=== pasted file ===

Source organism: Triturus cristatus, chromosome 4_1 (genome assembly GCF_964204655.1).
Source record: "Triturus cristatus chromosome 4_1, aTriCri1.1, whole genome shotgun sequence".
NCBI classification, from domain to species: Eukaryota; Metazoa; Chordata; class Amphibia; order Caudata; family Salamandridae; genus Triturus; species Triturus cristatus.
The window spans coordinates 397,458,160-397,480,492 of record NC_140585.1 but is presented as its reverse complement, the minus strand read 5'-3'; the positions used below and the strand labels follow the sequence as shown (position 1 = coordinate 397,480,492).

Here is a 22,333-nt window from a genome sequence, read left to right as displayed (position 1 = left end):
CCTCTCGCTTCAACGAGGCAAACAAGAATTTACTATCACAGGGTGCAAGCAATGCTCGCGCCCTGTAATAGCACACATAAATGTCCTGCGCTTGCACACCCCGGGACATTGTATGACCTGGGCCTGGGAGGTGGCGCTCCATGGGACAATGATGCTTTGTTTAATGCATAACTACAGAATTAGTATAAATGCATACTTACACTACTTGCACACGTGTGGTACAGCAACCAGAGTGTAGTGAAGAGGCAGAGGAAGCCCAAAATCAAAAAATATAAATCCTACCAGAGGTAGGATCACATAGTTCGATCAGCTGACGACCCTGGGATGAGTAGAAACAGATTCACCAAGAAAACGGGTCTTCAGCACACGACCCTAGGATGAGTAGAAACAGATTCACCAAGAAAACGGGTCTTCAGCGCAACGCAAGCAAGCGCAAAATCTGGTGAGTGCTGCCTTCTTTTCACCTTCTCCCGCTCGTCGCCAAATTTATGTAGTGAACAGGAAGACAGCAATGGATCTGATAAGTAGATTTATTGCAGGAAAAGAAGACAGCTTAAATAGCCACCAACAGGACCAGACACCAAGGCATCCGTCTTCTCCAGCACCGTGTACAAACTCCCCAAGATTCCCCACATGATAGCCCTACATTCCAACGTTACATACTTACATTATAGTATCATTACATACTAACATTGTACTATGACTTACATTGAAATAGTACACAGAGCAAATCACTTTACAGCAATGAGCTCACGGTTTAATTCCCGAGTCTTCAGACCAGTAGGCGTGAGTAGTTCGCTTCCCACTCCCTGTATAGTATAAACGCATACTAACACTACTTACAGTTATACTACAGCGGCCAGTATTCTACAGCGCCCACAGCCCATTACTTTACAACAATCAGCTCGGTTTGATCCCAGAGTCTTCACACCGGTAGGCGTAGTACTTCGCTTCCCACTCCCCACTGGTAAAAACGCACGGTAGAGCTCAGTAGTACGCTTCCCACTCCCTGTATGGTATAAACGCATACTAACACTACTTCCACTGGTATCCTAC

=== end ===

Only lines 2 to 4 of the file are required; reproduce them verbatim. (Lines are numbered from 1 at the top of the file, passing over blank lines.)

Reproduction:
Source record: "Triturus cristatus chromosome 4_1, aTriCri1.1, whole genome shotgun sequence".
NCBI classification, from domain to species: Eukaryota; Metazoa; Chordata; class Amphibia; order Caudata; family Salamandridae; genus Triturus; species Triturus cristatus.
The window spans coordinates 397,458,160-397,480,492 of record NC_140585.1 but is presented as its reverse complement, the minus strand read 5'-3'; the positions used below and the strand labels follow the sequence as shown (position 1 = coordinate 397,480,492).